The final person who I would like thank in the process of this book is Donna Williams (Polly Samuel) as you know I have written many blogs, articles and presentations in conjunction with her extensive work in the field of autism. I would not know anything about he mechanics of my autism with her kindly help during the early 2010s. I would not be able to speaker in such away about my autism or autism in general without help. I value her professional input, caring nature and friendship.

My family and friends have always been there during times of need and I value and cherish their company and being the rocks that they are.

LIVING THROUGH THE HAZE 2ND EDITION PAPERBACK 

LIVING THROUGH THE HAZE 2nd E-BOOK 

Paul Isaacs 2016


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Over Generalisations In Autism

20160730_114554When people think of autism? One may need to consider this that is has never been a singular thing. In my previous blogs I have mentioned people like Donna Williams and Manuel Casanova who in their own unique style content has indicated through different observations and experiences that autism is not a generic, unmovable or flat presentation and that the components are different between person to person. That in turn means that different sources of help, aid and empowerment would be needed. It is very individualised.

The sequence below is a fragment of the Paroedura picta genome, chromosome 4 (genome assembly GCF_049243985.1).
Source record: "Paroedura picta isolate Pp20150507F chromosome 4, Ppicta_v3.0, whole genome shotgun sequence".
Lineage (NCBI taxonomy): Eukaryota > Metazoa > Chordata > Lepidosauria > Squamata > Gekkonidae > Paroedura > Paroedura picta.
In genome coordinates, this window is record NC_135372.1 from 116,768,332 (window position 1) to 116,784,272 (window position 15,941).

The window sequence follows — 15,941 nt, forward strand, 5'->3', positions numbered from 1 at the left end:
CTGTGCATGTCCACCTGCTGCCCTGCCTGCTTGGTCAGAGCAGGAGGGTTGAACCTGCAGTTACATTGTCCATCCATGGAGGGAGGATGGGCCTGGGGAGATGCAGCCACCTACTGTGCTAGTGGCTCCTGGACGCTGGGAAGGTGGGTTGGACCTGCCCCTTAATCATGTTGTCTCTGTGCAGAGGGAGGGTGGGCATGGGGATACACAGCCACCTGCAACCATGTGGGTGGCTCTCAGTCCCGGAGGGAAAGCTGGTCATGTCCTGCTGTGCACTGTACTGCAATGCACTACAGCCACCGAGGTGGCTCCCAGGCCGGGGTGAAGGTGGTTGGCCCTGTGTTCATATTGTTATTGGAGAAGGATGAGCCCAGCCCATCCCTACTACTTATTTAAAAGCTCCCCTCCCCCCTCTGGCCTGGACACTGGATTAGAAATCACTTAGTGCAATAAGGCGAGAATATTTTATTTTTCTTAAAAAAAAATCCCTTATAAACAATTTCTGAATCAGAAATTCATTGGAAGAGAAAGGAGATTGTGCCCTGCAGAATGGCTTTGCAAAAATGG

Generalisations? Too Easy To Digest?

Generalisations are easy to digest I suppose they create a bubble in which the person has these sets of “traits” and one goes from there,  to point out the massive differentiation in autism it is surely more than healthy and beneficial? Also leading  finding why and how the person in question could be helped and empowered.

The Issues Around Autism “Culture”

“Autism” is not a culture that (to me) doesn’t make sense at all fitting into one individual into   culture means surely you are treading into many further degrees of separation which for me is very uncomfortable to consider or even acknowledge as something I would want to do or pursue as a goal.

To over invest in a label  means you are seeing your self as a single thing  and one definable thing and not seeing that like all human beings ALL people have different interacting personality types, environments, experiences, thoughts and feelings.

Something I strive for seeing the validity of being rather than over defining. This relates very much to over generalisations of “us” and “we” do this and “us” and “we” don’t do that if you step back think about this scenario and ethos is that (as the bigger picture) over time helpful?

Conclusion

The “autism world” has many hidden voices and experiences that people need to hear acknowledge and affirm reality for them – I once wrote in a previous blog that it is about listening to ALL people’s views whether they are parent, professional, person on spectrum or person off the spectrum.